“Don’t people know that they’re actually delaying justice for the victim by distracting people from solving the case?” What if violence, instead of being an ignorant explosion, was conceived as a response to justice delayed? A belief that the current police and justice system will prevail on the side of right requires a certain amount of trust in the system. Of course I trust the system. It has in general done right by me. But what if the system betrayed my trust on a regular basis by treating me or those in my community unfairly? Would I be wise to continue to trust in spite of overwhelming evidence to the contrary? Or would I insane? Of course I gamble on the justice of the system, because historically my bets have paid off. But at some point it would become stupid to do so if it was never in my interest.

It takes significant faith to continue to believe in spite of evidence to the contrary, and this is often why religion is a tool of the oppressor against the oppressed. But how can we blame lack of education when people respond with violence? Education shows that nonviolence, when met with violence, can win sympathy to a cause. It also shows that violence is the foundation for every significant civilization in history, and it is the most brazen of hypocrisies to denounce it as if we don’t think it’s a viable tool to upset the status quo.

You could read this as an apology for violence, which it’s not intended to be. But you can’t hide behind education if you immediately condemn violence without being to recognize legitimate, long-endured oppression. Education doesn’t teach you to abhor violence. It teaches you to be able read the situations around you without resorting to a black and white binary to define your world.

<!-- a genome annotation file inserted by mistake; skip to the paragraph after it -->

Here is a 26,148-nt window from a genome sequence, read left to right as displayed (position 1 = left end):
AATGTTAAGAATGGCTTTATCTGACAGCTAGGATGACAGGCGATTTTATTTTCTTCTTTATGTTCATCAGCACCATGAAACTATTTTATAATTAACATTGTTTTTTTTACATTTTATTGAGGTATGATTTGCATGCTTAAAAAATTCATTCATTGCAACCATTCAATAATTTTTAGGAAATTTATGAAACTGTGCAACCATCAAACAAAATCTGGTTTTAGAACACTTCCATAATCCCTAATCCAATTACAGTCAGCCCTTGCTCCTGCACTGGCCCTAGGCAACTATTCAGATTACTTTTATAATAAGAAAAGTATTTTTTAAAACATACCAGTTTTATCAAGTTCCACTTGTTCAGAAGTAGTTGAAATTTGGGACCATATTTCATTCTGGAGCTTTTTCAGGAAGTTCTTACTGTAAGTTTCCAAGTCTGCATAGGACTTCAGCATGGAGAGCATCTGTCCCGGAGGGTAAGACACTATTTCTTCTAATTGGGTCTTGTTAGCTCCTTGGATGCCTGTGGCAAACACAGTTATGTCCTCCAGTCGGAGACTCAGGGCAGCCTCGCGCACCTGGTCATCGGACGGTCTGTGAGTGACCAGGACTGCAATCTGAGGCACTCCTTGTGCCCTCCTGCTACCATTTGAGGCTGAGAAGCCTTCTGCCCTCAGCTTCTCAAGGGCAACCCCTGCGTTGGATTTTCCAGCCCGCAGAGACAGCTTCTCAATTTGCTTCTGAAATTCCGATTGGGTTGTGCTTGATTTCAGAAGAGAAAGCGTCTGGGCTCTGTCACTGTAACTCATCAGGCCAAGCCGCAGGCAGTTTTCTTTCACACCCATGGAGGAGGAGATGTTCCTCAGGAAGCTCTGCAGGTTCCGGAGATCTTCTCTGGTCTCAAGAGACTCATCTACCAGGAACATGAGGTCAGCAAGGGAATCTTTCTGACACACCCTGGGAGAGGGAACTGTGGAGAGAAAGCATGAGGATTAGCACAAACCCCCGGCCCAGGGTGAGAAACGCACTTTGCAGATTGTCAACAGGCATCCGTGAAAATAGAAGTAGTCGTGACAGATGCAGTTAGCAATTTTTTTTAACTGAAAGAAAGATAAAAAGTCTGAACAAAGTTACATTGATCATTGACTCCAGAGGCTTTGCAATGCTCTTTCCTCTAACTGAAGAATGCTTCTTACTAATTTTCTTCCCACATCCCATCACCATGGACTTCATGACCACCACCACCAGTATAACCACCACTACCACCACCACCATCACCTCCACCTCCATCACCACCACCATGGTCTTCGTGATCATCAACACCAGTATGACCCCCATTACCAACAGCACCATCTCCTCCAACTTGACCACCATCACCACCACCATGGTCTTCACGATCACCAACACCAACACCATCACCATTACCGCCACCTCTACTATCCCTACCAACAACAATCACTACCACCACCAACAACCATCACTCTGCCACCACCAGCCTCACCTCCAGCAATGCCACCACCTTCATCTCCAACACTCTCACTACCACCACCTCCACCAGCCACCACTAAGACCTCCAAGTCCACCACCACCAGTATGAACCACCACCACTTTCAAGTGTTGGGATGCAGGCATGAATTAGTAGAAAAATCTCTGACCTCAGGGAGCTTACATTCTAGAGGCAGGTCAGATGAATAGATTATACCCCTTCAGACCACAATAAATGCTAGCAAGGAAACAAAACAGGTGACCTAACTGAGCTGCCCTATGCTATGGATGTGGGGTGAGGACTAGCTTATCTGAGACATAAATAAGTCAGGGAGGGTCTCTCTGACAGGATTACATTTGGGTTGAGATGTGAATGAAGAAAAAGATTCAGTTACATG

12/19/14

No-Filter Living

Nearly once a day I experience a sort of emotional flood that is constituted by the absolute immensity of the world’s problems and my utter inadequacy at even beginning to deal with them. When I experience these feelings, which might be brought on by climate change, cruelty to animals, blind consumerism, discrimination against the homeless, etc., I invariably also reflect on the consistency or inconsistency of these feelings. Have I always been like this?

The short answer is no, because in the past I had a life filter. This filter made it much easier to pursue day-to-day existence because I could justify my place in the world. I was a lowly and insignificant sinner that nonetheless God found valuable enough to preserve for eternity. I never thought much about the practical implications of this scenario; I was too focused on the supernatural ones. But the practical ones are much more important.

This filter drastically limited my concern in a few ways. By focusing my primary concern on my own insignificance and God’s paradoxical fascination with my individuality, my beliefs implicitly assured me that everyone was as self-focused as I was and that this was the way it was. It was not desirable by any means, but it kept shaping the sense of personal guilt that necessitated the existence of a divine being to solve.

It also shaped everything else in the world that wasn’t “me.” First, it told me that these things weren’t fundamentally my problem. Disasters, pollution, deforestation, and factory farming among others were not things in my power to change, and God had them in control anyway, so why duplicate the worry? Any problem in the world was up for negotiation based on this paradigm, but the anthropocentrism of Christian belief removed most non-human concerns from the picture.